The attackers behind the new version of the Crypt0L0cker ransomware seem to never get sleepy, bored or tired of their underground business. Although the name coincides with the above slang word, the ransom Trojan in question is very vigorous.
The infection uses a mix of RSA-2048 and AES-128 ciphers to lock down one’s important files beyond recovery. Then, it randomises filenames, appends random ??? lower alphabetic characters extension to all the encoded entries, and blackmails the victim for money otherwise the data will stay inaccessible.
The attack process looks really scary. The perpetrating code replaces the original desktop wallpaper with a dark warning image and also expresses its demands via ransom notes called -Instruction.bmp and -Instruction.html. The victim is told to download and install Tor Browser, a web navigation tool that provides traffic anonymity.
The next step is to visit a personal Tor page called Crypt0L0cker Decryptor, which elaborates on the terms for recovery. The ransom must be paid in Bitcoins and usually amounts to 0.5 BTC. Once the transaction is confirmed, the automatic decrypt tool is supposed to become available. No matter how ironical it may sound, a lot of people cannot afford the luxury of redeeming their proprietary files for money.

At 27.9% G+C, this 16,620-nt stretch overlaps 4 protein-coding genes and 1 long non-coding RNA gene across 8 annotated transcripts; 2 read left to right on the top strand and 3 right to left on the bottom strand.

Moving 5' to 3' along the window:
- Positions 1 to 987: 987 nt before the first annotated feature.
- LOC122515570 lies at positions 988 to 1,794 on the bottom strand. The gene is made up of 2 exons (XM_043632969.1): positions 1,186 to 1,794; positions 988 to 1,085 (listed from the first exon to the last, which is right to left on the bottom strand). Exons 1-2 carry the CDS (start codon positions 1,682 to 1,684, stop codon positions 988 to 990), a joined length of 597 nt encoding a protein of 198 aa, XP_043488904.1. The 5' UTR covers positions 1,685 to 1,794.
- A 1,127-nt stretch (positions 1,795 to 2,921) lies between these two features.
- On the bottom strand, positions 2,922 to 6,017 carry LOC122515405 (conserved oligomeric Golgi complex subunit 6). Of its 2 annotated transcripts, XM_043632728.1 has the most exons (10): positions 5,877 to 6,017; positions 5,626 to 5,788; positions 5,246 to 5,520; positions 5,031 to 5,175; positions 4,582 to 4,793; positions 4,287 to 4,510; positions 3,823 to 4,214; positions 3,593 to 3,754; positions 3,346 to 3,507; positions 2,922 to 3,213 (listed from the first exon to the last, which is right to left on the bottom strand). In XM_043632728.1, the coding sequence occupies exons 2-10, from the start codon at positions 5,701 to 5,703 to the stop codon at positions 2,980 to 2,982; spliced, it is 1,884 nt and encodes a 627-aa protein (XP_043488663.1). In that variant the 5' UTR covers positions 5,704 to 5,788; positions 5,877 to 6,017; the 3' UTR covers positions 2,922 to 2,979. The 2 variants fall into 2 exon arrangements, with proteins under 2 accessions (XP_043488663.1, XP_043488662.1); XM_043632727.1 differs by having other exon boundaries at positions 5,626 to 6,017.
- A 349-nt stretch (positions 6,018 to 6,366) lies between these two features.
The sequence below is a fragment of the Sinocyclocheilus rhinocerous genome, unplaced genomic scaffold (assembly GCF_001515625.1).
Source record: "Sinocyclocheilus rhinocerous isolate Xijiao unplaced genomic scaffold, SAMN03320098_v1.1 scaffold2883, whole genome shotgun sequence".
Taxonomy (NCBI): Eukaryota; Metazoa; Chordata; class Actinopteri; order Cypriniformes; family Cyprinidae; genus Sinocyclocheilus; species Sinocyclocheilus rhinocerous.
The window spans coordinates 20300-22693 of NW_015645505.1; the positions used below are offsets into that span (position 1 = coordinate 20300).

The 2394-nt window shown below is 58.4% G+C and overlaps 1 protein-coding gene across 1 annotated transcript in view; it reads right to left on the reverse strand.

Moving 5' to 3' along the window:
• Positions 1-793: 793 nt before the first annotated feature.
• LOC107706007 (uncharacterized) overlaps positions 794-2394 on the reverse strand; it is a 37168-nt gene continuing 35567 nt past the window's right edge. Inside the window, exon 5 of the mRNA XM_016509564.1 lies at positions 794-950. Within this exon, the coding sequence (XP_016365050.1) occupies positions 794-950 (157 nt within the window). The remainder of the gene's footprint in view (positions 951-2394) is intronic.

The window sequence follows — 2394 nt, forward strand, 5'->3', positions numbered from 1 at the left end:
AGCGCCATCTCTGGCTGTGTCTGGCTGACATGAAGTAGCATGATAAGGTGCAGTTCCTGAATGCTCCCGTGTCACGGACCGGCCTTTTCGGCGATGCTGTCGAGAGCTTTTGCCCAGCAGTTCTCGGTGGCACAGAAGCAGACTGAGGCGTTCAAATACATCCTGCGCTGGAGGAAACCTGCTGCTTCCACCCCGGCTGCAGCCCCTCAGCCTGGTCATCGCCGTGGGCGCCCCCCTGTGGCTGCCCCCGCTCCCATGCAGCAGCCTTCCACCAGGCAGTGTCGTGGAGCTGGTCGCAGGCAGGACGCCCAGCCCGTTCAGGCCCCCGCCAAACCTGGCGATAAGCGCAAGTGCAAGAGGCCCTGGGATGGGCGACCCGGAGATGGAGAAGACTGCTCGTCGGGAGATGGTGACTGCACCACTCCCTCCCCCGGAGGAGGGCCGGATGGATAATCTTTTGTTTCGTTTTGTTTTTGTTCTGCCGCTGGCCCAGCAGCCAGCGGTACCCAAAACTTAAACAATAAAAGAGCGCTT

Users are much better off staying away from the Crypt0L0cker ransomware. How? It’s easy – do not click suspicious stuff on the Internet. All the Crypt0L0cker variants arrive with spam delivered over email or social networks. If you receive an attractive job offer from unknown organisation, an invoice, a suspicious ISP complaint or similar, stay away from the JS, HTA or SVG attachments. Also, make sure you have a plan B in case of a ransomware attack, so keep your most precious data backed up.
David Balaban is a computer security researcher with over 15 years of experience in malware analysis and antivirus software evaluation. David runs the Privacy-PC.com project which presents expert opinions on the contemporary information security matters, including social engineering, penetration testing, threat intelligence, online privacy and white hat hacking. As part of his work at Privacy-PC, David has interviewed such security celebrities as Dave Kennedy, Jay Jacobs and Robert David Steele to get firsthand perspectives on hot InfoSec issues. David has a strong malware troubleshooting background, with the recent focus on ransomware countermeasures.